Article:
at Roy Boyd
through August 21
through September 4
At first glance, the six yellow disks on a reddish brown background in Jay Kelly's Untitled #1157--one of his 26 luminous, almost mystical small drawings at Roy Boyd--seem like ordinary geometric abstractions. But only two of the circles are whole; the other four are partly cut off, suggesting that this is part of a larger field of circles that continues beyond the painting's border. The spacing of the circles is a bit irregular, and each is a slightly different color. The tiny straight black lines that traverse the composition make a Cartesian grid, which also suggests a larger field. The edges of the circles are soft and their colors fuzzy, creating a Rothko-like floating effect that makes it hard to see the image as two-dimensional. Dynamic rather than static, this work resists our culture's tendency to reduce objects to consumables by seeming less a thing in itself than part of something else.
Kelly also uses traditional symbols to a different effect than one might expect. The perfectly symmetrical black cross against a light tan background in Untitled #1127 isn't a Christian cross and doesn't have quite the right proportions for the Red Cross's logo or for the white cross at the center of the Swiss flag. Denying viewers specific referents pushes them to think about the impact of symbols, particularly since the composition is made asymmetrical by an almost white band at the bottom. Untitled #1243 also challenges expectations, giving us a maze of nearly white rectangles on a bluish background that at first made me think of sunlight cast on a wall through a window. But there are way too many rectangles, and they're of different shades. Almost every element of traditional abstract painting--the sense of certitude, the idea that specific shapes are being used for specific reasons and that perfection in design can be achieved--is being undermined here.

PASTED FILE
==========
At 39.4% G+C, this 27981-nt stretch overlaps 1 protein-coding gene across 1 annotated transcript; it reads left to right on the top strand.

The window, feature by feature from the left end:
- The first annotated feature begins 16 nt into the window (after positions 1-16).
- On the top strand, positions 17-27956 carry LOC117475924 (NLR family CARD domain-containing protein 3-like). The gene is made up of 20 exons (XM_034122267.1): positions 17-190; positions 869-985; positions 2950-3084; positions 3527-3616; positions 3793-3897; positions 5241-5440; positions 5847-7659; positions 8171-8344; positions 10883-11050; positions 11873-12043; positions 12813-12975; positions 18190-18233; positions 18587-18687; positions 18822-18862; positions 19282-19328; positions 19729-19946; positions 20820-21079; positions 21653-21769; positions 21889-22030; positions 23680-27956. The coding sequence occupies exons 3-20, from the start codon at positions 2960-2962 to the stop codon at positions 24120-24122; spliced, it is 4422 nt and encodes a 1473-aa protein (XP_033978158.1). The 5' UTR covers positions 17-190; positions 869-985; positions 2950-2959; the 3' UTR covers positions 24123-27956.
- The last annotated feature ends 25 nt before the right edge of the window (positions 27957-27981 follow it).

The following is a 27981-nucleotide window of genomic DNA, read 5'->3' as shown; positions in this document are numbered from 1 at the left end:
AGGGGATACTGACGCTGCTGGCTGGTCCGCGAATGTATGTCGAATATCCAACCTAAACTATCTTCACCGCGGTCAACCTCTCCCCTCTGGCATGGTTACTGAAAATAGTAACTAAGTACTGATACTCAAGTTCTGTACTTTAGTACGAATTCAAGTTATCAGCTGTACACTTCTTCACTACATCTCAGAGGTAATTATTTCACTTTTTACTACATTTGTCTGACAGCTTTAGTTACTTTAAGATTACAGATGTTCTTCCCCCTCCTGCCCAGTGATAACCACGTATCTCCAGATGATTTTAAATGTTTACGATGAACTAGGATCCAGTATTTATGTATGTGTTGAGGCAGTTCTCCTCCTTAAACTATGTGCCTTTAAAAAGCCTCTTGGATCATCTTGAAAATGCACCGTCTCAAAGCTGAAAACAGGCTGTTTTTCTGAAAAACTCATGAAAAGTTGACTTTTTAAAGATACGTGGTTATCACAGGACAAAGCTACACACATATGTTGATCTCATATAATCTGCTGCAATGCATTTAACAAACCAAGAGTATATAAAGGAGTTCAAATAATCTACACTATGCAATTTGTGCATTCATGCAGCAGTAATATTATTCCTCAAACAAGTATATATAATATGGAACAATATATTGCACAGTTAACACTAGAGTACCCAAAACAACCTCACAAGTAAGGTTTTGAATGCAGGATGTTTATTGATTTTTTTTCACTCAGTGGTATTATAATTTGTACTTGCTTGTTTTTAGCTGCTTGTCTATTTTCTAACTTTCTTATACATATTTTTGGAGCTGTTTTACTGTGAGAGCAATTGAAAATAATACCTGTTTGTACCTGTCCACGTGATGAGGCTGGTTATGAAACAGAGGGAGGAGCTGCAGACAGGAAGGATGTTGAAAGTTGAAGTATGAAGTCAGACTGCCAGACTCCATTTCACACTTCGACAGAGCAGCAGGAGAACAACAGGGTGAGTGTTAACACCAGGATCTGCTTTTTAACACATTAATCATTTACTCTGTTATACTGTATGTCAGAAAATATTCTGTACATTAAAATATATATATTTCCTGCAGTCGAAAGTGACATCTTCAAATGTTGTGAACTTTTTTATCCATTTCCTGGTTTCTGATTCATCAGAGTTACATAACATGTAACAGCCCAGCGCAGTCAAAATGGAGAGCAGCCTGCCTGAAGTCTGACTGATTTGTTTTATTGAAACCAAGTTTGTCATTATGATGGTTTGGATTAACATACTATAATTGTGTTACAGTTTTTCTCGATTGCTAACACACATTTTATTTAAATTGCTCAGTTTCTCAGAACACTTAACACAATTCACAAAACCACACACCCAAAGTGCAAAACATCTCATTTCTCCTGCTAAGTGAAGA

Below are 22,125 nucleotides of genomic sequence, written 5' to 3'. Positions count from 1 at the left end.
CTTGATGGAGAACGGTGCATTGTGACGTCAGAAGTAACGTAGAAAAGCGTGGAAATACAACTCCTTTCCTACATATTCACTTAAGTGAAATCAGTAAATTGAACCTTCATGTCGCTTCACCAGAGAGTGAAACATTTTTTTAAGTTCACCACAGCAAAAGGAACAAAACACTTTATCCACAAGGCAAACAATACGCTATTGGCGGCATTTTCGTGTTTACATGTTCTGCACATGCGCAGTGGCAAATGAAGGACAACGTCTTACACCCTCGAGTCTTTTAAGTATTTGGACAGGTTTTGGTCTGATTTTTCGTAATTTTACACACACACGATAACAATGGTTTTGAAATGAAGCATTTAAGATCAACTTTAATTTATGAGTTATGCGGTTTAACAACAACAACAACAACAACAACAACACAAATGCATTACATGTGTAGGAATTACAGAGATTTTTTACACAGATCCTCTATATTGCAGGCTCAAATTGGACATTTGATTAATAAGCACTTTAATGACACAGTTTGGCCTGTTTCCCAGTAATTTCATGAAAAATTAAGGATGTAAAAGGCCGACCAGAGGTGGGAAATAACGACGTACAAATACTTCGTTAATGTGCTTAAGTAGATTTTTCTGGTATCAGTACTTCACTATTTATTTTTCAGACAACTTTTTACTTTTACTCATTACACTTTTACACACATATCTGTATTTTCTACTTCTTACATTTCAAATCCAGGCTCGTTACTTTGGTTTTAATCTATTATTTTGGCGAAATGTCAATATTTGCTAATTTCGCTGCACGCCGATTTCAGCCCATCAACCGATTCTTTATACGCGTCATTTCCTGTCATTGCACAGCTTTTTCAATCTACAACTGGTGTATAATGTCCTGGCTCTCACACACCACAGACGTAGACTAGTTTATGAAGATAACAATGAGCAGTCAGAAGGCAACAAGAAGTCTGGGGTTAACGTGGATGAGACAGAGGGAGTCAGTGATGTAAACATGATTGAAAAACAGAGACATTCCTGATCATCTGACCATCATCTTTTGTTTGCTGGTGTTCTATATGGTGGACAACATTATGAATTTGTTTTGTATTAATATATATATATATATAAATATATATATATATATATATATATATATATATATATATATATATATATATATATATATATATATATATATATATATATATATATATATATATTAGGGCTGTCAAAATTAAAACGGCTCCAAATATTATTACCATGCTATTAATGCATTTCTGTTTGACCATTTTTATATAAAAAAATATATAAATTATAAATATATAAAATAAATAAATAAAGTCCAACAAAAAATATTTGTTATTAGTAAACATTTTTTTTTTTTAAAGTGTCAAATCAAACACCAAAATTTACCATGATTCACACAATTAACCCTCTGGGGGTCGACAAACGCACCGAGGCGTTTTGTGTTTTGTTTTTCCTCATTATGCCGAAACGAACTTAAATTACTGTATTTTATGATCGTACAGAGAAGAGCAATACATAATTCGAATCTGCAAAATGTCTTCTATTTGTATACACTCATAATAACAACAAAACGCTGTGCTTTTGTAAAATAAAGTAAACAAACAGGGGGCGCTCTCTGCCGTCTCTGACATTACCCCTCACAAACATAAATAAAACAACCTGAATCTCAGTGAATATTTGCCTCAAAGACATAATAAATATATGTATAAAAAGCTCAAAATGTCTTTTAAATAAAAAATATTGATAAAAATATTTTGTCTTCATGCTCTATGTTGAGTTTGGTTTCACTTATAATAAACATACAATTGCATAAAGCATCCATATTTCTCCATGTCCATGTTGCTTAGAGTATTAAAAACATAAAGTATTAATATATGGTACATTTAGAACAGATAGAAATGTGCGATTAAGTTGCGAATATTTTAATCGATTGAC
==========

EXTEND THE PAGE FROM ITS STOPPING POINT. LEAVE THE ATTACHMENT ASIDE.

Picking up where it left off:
Like the paintings of some of the abstract artists he admires, including Rothko and Agnes Martin, Kelly's works have a mysterious aura. His colors and shapes seem to float off the surface, becoming more like mental images than physical objects. His unusual technique accounts for some of this effect--these works were all made by rubbing dry pastel pigments, which he mixed himself, into vellum. He says he likes that you "can't see the artist's hand" in his works, can't tell exactly how they're made.
The path Kelly took to becoming an abstract artist helps explain his ability to make something new of a genre that's been thoroughly worked over. He grew up in Princeton, New Jersey, making realistic drawings and paintings as a child. Figuring he couldn't make a living as a fine artist, he studied advertising at Syracuse University. "Fortunately," he says, he was fired from his first advertising job. He soon found a gallery that wanted his photorealist paintings of industrial New Jersey landscapes. Key to his brand of trompe l'oeil was learning to paint with soft edges that imitated the look of a photographic print, and by the early 90s he was getting more and more meticulous, often taking almost a year to complete a small watercolor.